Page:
While you may be able to repair software errors caused by bad sectors, and in some cases you may be able to repair the bad sectors themselves, if your drive has begun to fail mechanically nothing will stop the process.
The catch then is to detect the imminent failure of your drives before they give out on you and data is lost. Let's look at some common warning signs of impending hard drive failure:
- Frequent but irregular crashes, especially while
booting up Windows.
- Frequent and cryptic error messages while performing
typical activities like moving files.
- Folder and file names that have been scrambled and
- Disappearing files and folders.
- Really loo....ong waits to access folders and files.
- Hard disk is silent for a long period after you
request data by opening a file or folder.
- Garbled output from open files or printing.
- Hard drive grinds away constantly because of noisy
Any of the above signs mean you
should check your drive using one of the utilities we detail below as soon as
Sound can be an
excellent indicator of disk trouble. If you previously didn't hear a peep from your hard drive, but
now you do... Check it. If it seems much louder than usual, or makes occasional
clicks or grinding sounds... Check it ASAP and be prepared to backup your data and
replace the drive.
If your drive is making regular clicking or grinding sounds, chances are you have a mechanical failure within the drive. Turn off your PC as soon as possible, as this kind of problem can quickly snowball into a huge headache that is way beyond the scope of a pair of Aspirin. The longer the drive is powered on, the more damage you may be doing to your data.
SMART: What it is and
what it does
stands for Self-Monitoring, Analysis and Reporting Technology. This capability is standard on
all modern hard drives, and provides each device with a degree of
internal status monitoring. Used in conjunction with software, this can alert users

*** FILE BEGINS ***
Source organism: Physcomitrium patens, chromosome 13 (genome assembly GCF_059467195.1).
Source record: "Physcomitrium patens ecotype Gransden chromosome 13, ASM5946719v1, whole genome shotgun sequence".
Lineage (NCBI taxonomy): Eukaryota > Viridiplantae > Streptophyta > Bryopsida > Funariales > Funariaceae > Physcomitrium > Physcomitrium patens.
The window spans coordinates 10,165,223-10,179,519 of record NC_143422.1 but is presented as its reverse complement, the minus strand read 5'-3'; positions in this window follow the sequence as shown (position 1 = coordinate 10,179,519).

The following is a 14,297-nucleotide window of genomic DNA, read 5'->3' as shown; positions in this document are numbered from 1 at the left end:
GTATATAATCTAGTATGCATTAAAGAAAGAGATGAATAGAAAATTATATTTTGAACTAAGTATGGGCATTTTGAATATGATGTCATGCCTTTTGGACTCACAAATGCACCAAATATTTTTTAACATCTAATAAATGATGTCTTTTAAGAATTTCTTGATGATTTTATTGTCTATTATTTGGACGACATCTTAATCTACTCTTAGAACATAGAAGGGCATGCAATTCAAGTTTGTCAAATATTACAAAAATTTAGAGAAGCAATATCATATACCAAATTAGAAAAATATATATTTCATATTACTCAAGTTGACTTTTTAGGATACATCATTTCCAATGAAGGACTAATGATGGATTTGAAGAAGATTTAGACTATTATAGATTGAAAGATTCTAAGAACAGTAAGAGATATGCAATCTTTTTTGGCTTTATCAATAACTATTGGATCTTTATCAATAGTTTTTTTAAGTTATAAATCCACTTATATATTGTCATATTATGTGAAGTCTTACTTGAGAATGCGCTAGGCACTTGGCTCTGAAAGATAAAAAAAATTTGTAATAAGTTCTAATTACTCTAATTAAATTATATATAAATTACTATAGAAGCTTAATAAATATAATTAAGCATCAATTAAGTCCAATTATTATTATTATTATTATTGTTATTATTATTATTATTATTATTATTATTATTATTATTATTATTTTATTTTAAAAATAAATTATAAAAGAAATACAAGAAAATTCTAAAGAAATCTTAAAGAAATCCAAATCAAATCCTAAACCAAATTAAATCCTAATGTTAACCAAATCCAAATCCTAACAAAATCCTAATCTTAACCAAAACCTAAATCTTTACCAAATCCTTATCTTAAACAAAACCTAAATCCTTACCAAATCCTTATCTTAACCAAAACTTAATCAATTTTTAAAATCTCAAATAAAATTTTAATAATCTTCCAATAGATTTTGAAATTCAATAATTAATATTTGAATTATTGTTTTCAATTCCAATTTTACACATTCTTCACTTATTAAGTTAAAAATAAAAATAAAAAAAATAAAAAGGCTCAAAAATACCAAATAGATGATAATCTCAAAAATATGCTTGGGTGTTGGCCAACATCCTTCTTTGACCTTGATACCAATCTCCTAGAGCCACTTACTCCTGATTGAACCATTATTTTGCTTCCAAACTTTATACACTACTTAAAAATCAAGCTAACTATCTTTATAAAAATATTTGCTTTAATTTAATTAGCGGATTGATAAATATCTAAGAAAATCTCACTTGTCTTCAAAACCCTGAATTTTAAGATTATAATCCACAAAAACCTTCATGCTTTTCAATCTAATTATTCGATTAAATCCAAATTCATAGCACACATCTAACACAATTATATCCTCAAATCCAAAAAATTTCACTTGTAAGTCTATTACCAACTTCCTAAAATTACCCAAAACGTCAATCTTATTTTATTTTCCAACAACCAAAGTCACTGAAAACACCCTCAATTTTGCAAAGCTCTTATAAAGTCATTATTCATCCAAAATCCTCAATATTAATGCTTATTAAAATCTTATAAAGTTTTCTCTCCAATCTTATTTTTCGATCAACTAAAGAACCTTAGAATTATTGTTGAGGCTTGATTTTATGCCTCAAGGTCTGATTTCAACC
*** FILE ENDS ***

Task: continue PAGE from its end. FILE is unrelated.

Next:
to the impending failure of the disk.
The BIOS (Basic Input/Output System) of most
computer motherboards contain SMART monitoring software which can interpret the
information from drives attached to the system and warn of potential trouble.
However, this function is generally disabled by default since it slightly adds
to the boot up time of the system.
The SMART monitoring system
built into your computer's BIOS is rudimentary, usually only capable of telling
you whether or not the drive is 'OK' based on the conclusion of its internal
SMART diagnostics. The more advanced analysis features of this monitoring system
can be accessed by using a drive analysis program that can fully query the
SMART works by comparing a hard
drives current performance in a number of areas to its ideal parameters. For
example, the time it takes a drive to spin up to speed in order for data to be
read from it is recorded by the SMART monitor and compared to the factory rated
time. A discrepancy here could indicate problems with the motor or the bearings.
SMART monitors up to 30 separate attributes of the disk (the actual number
varies depending on how the manufacturers of both the drive and the motherboard
have implemented the system).
advisable to turn on your computer's SMART monitoring
option if you are worried about the status of your hard disks. This
feature can be accessed though the system's BIOS settings page. To access
this, press DEL repeatedly immediately upon powering up your system. Some manufacturers
use other keys (like F2, or F6) or key combinations to access the
BIOS. This information should be presented in the manual or on the POST screen
of the system. SMART options are generally found within the 'advanced BIOS
options' section of the BIOS.
Note that SMART is by no means
reliable when it comes to predicting drive faults. First of all, it analyzes the
physical attributes of the disk only, nothing else. SMART's effectiveness also
depends on the way monitoring in implemented on your motherboard. There is no
real standard for which SMART attributes should be monitored, or even what
acceptable thresholds are. These variables are up to the manufacturer to
provide, so there in no universal standard set of values. SMART should always be
used in conjunction with a more in-depth disk monitoring tool like the ones we
detail later in the article.